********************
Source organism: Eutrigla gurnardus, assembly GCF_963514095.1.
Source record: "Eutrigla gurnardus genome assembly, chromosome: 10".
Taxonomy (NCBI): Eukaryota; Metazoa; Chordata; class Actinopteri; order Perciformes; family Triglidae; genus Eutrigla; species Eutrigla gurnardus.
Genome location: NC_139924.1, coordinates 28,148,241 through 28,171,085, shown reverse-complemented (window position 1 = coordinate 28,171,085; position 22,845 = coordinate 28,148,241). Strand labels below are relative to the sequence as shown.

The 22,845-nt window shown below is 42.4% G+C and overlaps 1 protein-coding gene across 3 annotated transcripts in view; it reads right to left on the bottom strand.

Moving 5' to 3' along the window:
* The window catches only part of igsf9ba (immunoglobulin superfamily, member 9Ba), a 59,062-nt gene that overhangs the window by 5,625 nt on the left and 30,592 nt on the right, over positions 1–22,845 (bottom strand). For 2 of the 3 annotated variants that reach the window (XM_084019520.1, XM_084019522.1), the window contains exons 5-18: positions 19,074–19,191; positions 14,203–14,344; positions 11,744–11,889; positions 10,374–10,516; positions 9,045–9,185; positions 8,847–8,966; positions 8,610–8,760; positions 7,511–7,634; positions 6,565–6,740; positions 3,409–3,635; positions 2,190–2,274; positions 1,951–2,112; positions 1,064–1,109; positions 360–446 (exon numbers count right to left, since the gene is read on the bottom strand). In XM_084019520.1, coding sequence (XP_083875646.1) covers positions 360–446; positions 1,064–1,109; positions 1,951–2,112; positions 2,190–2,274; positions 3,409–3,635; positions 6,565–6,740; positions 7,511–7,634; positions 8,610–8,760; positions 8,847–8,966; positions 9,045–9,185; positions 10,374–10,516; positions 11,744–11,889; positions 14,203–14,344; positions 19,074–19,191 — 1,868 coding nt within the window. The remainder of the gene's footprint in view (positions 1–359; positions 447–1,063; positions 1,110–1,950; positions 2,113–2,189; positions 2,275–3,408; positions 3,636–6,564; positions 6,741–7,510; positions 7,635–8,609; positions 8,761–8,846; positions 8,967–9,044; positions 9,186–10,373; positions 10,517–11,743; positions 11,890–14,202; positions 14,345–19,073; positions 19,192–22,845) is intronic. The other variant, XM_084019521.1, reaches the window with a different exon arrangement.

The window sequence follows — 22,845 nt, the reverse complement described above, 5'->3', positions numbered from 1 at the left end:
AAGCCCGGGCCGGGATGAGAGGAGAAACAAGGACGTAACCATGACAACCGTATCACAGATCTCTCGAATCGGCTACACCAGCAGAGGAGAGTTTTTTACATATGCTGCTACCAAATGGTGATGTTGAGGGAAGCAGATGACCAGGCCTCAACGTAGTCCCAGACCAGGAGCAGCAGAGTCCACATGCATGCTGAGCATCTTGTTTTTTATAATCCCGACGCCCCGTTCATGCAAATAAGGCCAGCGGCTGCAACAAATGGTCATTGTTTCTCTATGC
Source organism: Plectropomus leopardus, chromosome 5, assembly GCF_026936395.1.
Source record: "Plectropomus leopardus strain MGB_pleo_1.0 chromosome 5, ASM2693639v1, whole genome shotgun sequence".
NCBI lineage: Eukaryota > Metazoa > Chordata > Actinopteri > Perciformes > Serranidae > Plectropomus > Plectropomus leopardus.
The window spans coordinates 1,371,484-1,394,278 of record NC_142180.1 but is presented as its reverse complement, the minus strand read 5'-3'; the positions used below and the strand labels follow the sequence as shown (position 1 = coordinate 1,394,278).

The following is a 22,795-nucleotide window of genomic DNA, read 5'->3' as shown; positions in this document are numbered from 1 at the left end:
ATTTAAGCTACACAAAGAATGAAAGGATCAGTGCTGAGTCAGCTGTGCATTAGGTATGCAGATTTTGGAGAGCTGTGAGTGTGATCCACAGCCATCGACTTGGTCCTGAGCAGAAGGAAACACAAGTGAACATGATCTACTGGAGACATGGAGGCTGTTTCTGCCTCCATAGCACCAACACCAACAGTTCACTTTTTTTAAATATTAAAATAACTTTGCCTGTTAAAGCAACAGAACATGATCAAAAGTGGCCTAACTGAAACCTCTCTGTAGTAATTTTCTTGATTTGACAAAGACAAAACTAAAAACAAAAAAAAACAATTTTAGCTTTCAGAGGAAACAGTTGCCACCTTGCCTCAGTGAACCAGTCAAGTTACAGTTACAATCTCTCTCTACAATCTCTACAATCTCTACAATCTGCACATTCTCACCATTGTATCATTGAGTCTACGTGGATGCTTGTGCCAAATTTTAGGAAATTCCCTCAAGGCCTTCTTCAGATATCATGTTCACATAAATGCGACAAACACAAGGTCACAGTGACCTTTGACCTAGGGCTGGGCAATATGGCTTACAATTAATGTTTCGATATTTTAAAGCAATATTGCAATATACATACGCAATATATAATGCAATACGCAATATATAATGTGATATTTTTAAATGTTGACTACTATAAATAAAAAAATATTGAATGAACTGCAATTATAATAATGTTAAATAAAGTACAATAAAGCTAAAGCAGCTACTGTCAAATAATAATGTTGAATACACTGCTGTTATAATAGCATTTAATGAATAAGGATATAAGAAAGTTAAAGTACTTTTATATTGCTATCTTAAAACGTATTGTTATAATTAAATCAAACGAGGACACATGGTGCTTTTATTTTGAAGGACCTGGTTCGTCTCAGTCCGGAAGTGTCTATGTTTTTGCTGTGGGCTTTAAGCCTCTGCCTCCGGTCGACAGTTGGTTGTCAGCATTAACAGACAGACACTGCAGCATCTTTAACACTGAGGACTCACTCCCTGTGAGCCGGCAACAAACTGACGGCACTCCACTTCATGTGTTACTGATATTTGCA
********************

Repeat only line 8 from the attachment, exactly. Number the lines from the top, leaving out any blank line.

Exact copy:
The window sequence follows — 22,845 nt, the reverse complement described above, 5'->3', positions numbered from 1 at the left end: